Hundreds Airlifted From Iconic James Bond Mountain in Switzerland

About 400 people were evacuated by helicopter from Switzerland's Schilthorn mountain on Thursday morning, after the cable car linking the town and the summit shut down.

Helicopters were sent to pick up passengers, who were stranded with the cable car stopped at the Birg station, a midway station 8,783 feet above sea level.

The cable car on the 9,744-foot mountain in Bernese Oberland shut down in the morning. Within 10 minutes of receiving notice, an Air Glaciers team arrived to evacuate the passengers, according to digital news publisher The Local. By mid-afternoon, all passengers and staff had been brought down from the mountain safely.

The Schilthorn AG company, which operates the cable car, said in a statement that a technical defect lower down on the mountain stopped the gondola, Reuters reported. Passengers were moved by a different cable car to another area on the mountain, where helicopters picked them up. They disembarked at the Mürren ski station.

A cable car comes down from Schilthorn mountain in Bernese Oberland, Switzerland, on August 7, 2012. Arnd Wiegmann/Reuters

Schilthorn mountain was featured in the 1969 James Bond movie On Her Majesty's Secret Service, in a scene depicting the protagonist being chased down its snowy slopes by a group of villains on skis. A number of Bond-themed attractions—including a 007 Walk of Fame, an interactive exhibition and the revolving 360-degree Piz Gloria restaurant featured in the Bond film—are showcased at the top of Schilthorn to draw tourists. Piz Gloria also features a Bond-themed bathroom, which won this year's International Toilet Tourism Award.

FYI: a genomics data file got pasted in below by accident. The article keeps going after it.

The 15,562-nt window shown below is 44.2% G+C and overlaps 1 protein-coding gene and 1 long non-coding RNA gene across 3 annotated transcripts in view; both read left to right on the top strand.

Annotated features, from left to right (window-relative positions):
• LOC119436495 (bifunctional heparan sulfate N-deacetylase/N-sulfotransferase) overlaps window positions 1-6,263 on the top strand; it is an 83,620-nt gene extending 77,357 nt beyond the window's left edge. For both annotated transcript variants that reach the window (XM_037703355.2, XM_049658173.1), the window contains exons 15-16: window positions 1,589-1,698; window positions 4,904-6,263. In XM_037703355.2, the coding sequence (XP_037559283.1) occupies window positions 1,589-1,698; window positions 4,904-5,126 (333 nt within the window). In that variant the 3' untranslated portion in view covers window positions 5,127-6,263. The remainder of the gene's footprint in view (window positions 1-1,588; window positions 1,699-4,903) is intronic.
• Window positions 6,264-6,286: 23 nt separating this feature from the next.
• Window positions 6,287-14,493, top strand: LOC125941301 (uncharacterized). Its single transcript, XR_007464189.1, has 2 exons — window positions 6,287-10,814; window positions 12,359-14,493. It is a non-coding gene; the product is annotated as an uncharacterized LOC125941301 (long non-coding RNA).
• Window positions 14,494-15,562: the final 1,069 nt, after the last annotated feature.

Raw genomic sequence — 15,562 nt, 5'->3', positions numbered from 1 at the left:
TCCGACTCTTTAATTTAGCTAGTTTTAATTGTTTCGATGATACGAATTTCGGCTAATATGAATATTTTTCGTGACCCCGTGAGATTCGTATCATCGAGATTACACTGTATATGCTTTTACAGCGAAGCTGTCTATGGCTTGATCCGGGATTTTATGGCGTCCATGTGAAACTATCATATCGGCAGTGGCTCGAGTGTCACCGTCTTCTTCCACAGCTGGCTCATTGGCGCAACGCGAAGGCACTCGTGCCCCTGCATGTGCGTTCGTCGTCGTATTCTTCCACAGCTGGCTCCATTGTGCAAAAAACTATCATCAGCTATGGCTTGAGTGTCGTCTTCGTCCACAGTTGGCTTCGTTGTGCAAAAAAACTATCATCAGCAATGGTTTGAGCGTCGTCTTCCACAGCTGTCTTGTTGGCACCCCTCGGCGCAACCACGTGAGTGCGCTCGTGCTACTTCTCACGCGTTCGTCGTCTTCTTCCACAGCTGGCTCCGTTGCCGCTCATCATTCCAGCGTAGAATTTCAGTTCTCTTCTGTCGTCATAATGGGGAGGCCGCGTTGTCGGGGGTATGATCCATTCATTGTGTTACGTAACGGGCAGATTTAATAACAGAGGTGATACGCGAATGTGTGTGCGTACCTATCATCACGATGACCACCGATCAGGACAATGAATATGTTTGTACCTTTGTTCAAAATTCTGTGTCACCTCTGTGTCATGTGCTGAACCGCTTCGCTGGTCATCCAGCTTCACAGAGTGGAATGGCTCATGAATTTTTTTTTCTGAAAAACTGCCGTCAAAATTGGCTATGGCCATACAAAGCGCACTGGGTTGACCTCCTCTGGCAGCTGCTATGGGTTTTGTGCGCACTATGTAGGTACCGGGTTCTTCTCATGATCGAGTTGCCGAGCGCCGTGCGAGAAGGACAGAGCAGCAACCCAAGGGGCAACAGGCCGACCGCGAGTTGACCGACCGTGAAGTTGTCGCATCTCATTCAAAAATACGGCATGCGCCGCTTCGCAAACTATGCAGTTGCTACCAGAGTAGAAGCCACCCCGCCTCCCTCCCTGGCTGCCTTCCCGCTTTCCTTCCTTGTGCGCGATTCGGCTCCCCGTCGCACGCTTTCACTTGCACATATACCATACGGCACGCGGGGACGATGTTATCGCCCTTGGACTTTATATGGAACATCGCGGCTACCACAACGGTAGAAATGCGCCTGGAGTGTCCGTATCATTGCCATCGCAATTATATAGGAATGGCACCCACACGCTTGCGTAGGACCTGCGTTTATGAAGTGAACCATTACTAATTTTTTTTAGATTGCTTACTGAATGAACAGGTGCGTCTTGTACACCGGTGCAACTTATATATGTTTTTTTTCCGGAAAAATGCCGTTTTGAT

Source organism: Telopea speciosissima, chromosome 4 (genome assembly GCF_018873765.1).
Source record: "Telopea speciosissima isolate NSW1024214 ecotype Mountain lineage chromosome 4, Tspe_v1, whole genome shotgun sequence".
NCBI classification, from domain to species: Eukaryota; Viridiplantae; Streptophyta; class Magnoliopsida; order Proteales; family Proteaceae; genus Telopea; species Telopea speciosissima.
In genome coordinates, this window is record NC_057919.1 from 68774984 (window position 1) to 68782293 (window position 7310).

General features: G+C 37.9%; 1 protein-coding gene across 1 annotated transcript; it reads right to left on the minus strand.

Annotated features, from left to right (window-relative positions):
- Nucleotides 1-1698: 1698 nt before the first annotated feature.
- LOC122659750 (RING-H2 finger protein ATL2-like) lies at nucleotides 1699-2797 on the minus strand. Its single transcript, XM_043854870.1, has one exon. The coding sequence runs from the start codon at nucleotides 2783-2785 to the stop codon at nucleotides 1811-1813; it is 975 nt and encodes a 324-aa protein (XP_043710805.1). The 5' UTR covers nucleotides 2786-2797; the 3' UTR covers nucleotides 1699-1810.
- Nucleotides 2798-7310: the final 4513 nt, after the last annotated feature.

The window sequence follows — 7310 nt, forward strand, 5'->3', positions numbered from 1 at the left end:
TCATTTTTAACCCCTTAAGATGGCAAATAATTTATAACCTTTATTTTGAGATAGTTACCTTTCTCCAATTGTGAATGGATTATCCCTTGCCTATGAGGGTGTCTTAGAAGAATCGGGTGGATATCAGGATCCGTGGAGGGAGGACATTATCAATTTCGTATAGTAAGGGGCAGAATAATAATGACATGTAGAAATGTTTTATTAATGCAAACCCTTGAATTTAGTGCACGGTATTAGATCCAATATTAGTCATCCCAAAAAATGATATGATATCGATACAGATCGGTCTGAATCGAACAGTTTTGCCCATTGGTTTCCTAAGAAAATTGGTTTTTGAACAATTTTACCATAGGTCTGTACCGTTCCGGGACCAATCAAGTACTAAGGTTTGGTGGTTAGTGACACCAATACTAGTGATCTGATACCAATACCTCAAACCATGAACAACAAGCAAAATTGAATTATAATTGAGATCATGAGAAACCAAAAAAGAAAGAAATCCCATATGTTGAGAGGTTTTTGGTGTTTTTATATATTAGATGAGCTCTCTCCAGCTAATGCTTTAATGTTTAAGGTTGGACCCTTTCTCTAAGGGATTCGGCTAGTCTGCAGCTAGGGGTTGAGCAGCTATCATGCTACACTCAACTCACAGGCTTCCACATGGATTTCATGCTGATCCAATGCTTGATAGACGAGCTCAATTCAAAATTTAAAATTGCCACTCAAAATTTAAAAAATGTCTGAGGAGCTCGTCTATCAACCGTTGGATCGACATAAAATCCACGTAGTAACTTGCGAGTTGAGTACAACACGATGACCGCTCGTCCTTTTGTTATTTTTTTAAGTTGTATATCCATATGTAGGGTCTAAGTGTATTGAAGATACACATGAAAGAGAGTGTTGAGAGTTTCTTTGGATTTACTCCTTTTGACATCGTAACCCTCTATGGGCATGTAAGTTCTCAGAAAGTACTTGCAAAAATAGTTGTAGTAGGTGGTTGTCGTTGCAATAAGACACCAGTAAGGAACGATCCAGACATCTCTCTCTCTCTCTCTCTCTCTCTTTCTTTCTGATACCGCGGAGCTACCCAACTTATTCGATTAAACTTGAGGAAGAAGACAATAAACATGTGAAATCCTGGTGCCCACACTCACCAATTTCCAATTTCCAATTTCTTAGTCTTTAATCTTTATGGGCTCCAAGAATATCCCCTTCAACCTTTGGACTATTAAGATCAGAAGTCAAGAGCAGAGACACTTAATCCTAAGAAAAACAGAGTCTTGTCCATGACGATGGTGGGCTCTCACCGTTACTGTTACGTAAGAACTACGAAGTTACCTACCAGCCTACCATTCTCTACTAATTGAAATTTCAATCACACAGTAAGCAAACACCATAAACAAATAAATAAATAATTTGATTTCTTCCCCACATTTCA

Brewing storms factored into the decision to remove all passengers from the cable car, Christoph Egger, director of the Schilthorn Cableway, told Swiss newspaper Blick.

Egger said that many people were scared, as it was their first trip in a helicopter, but nobody opted for the alternative of walking down the mountain. It takes 32 minutes by cable car to travel from the base to the peak of Schilthorn, and it could have taken two hours to walk down the mountain.

"We have never had to fly out so many people at once. Indians, Chinese, Japanese, old and young, we got them all safely to Mürren," Michael Jaun, who works for Air Glaciers, told local press.

The Schilthorn AG company website said that cable car service had been resumed on Friday and that the technical error was under investigation.